Turning toward White Ridge: it was a very looooong ways and out of sight from the S because it is a very prominent mountain when on the opposite side. Rather than top Sheridan again, I took a bearing with my Silva compass from my map and eyeballed an angle to the obvious saddle(pic23) and cut across the trailless tundra toward the 3rd summit of the day. On the crest of the saddle (pic24) standing in a sea of scalloped shaped rocks, there was White Ridge, a long ways away now. The footing became more solid through the grassy areas and the rocky surface was stable enough to make the hike smoother. This was a difficult Class2 effort and routefinding was super easy because the summit pole had been visible since Sherman. Much of the sedimentary rock was intact(pic25) and pic26 is a pretty rock. In pic27, the numerous towers can be seen and carefully be navigated around on the Nside or climbers left. After one false summit after another, a path appears(pic28) and up to White Ridge(13684): pic29 with Sherman behind me and pic30 of Horseshoe.

It would have been another long walk returning via Sherman on the ascent trail so how to get down faster was the question. Looking down S of the 14er, I could see a long flat green expanse(pic31). I would assess sliding down loose rock when I reached the saddle. It was super fast getting there. Just before thinking about going back up to Sherman, I saw a path with boot prints going down the steep hill. Fourmile road was reassuringly visible. I followed the loose dirt trail to a grassy ridge(pic32). From there I hiked the tops while veering toward Horseshoe until the roofs of cars could be seen at the TH. There were lots of cables intertwined with the willows but I picked up a worn line through them(pic33), balanced on the matted trail through the outcropping, crossed the stream(pic34), connected with a worn path(pic35) and landed at the THparking lot. I helped a gentleman change his flat tire who kindly drove me back to my car.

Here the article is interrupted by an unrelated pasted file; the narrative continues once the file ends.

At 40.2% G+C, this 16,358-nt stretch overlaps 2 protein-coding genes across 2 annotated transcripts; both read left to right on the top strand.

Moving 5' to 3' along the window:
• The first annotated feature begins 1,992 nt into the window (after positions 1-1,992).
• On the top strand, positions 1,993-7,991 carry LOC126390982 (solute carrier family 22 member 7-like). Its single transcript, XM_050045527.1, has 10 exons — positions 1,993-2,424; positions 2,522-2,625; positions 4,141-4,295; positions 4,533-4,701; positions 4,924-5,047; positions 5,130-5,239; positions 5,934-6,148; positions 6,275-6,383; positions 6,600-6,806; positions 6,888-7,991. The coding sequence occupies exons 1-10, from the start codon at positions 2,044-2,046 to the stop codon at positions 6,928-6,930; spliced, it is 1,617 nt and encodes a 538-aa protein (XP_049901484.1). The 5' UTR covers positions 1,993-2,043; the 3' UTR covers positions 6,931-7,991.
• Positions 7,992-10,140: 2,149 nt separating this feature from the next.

In sum, I enjoyed hiking this NEloop. Although not technically challenging while conquering its gentle giant pitch, the 11.5m distance added the extra adrenaline to make it a satisfying adventure. The weather was perfect, the company was fun, the scenery was soothing and the 6 hours flew by. Purpose accomplished: it was a contemplative hike. However the path that I descended on was definitely a downhill route because the loose surface offered little traction and one needs to concentrate to slide safely in this section. The disappointment was not finding any USGS markers on the peaks. By going up and down the standard Class2 route, all abilities will enjoy this climb and see tons of mining reminders. Between 1968-1982, 10million ounces of silver were extracted from the lengthy underground cavern. While leaving history behind, I could see hints of yellow on the hillsides(pic36), pic37 of the old mine building, and the trees on CO18 beginning to color (pic38). Hopefully Fall will be long, pretty and amicable for climbing.

Thumbnails for uploaded photos (click to open slideshow):
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Comments or Questions
Like Sherman
09/22/2022 17:00
Mt sherman is one of my favorites, too. Willing to try the other peaks from this angle after this report.